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Badlands National Park -- Road Trip Day 5


After visiting the Great River Bluffs, the next stop on our roadtrip from Pennsylvania to Washington was Badlands National Park in South Dakota. Dogs are not allowed on any trails here, or at most national parks for that matter, especially in the west. It was also 102 degrees F on the day that we visited. Yes, we're the crazies visiting during the hottest part of the year. It just happened that way.  Needless to say...our car idled a lot with the AC blasting to keep the dogs cool, while we pulled off to see the views along the park's 'loop' road. 

There were some amazing sights to be seen despite not being able to do any true trails or hikes. There were some small walks to go see sights so my GF and I would alternate and grab the views while the other stayed with the dogs in the car. Just trying to be economical here right? See as many sights as possible while also being a good dog parent.

Beware Rattlesnakes Badlands
BEWARE. RATTLESNAKES! We didn't see any Rattlesnakes but we swear we heard some!


Like I mentioned on previous days, we actually had to change our itinerary for lodging quite a bit. We had a lot of campgrounds, tipis, and primitive cabins planned but the insane heatwave that was blanketing the country forced us to change things. MAYBE we'd suck it up and camp in 102 degree weather by ourselves, but not with two dogs. We found some air conditioned cabins at KOAs and hotels along the way. You GOTTA be resilient on these kind of trips right???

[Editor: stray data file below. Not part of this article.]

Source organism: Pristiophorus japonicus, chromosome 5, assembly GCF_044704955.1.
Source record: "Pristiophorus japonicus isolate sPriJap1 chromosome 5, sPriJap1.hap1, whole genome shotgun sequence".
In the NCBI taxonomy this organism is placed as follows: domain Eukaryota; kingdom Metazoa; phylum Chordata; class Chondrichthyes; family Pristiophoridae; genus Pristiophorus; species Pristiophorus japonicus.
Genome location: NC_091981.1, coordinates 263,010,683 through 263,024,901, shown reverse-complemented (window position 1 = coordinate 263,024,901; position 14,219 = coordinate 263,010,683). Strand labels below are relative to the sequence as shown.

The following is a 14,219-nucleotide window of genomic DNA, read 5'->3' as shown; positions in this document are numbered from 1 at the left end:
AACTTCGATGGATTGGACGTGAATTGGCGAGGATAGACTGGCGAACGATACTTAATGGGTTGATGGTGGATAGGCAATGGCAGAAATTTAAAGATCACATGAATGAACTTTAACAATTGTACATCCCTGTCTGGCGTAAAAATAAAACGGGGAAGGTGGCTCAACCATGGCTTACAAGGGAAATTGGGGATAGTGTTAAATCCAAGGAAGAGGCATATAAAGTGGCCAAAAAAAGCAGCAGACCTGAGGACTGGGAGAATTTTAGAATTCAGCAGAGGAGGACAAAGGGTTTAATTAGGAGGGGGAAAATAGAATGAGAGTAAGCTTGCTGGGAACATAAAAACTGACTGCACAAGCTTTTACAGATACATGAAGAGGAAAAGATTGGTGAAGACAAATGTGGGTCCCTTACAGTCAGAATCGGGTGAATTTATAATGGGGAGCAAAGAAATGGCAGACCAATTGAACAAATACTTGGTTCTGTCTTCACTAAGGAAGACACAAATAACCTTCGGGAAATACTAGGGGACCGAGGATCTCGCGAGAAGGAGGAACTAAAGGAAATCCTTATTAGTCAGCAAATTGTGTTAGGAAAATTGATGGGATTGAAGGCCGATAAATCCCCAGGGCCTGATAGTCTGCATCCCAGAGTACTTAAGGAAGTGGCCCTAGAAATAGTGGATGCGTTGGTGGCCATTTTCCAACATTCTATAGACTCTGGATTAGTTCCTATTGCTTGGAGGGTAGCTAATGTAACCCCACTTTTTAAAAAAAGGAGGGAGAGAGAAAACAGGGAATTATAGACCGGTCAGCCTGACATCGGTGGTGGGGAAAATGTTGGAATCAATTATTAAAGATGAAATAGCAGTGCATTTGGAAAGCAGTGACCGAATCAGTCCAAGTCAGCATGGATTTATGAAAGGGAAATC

Bandlands Painted Rocks
Look at those colorful bands!


 It was truly a unique experience, and the first park to really look different from anything we've seen before out East. You could definitely tell we made headway on our road trip after seeing this place. The other places and other parks were beautiful, but the Badlands were a punch in the face. A punch saying "YOU AREN'T IN PENNSYLVANIA ANYMORE. OR EVEN THE EAST". What a wild feeling.

Sunflower trying at Badlands
Life finds a way with this trying Sunflower in 100+ degree weather!

Look at all that erosion! Everything was so strikingly neat here! There were quite a bit of people here. In fact we waited at the entrance gates in a line for quite some time before getting in. That's one thing I wish the National Park Service would figure out. Sitting in our cars idling for so long can't be the best thing for the immediate environment, or the environment over all. Some National Parks actually have America The Beautiful "Pass Holder" entrance lines to make things go quicker. This is a good idea, but could also be implemented better too.


A Jagged Rock Fence -- Badlands
Spiky badlands poking the sky. This doesn't even look real, but it certainly was.

Boardwalk to Viewpoint -- Badlands NP
A boardwalk out to a viewpoint! Look at that sprawling vastness.

prairies and badlands
Prairies and Badlands

The badland formations often appear as "islands" surrounded by expansive mixed-grass prairies. These prairies are themselves complex ecosystems that play a critical role in the park's biodiversity. The grasses vary in height and type, each adapted to the park's highly variable climate, which can range from hot, dry summers to cold, snowy winters. On this 100+ degree day, it's hard to believe winter exists in this place. I'm sure its just as brutal.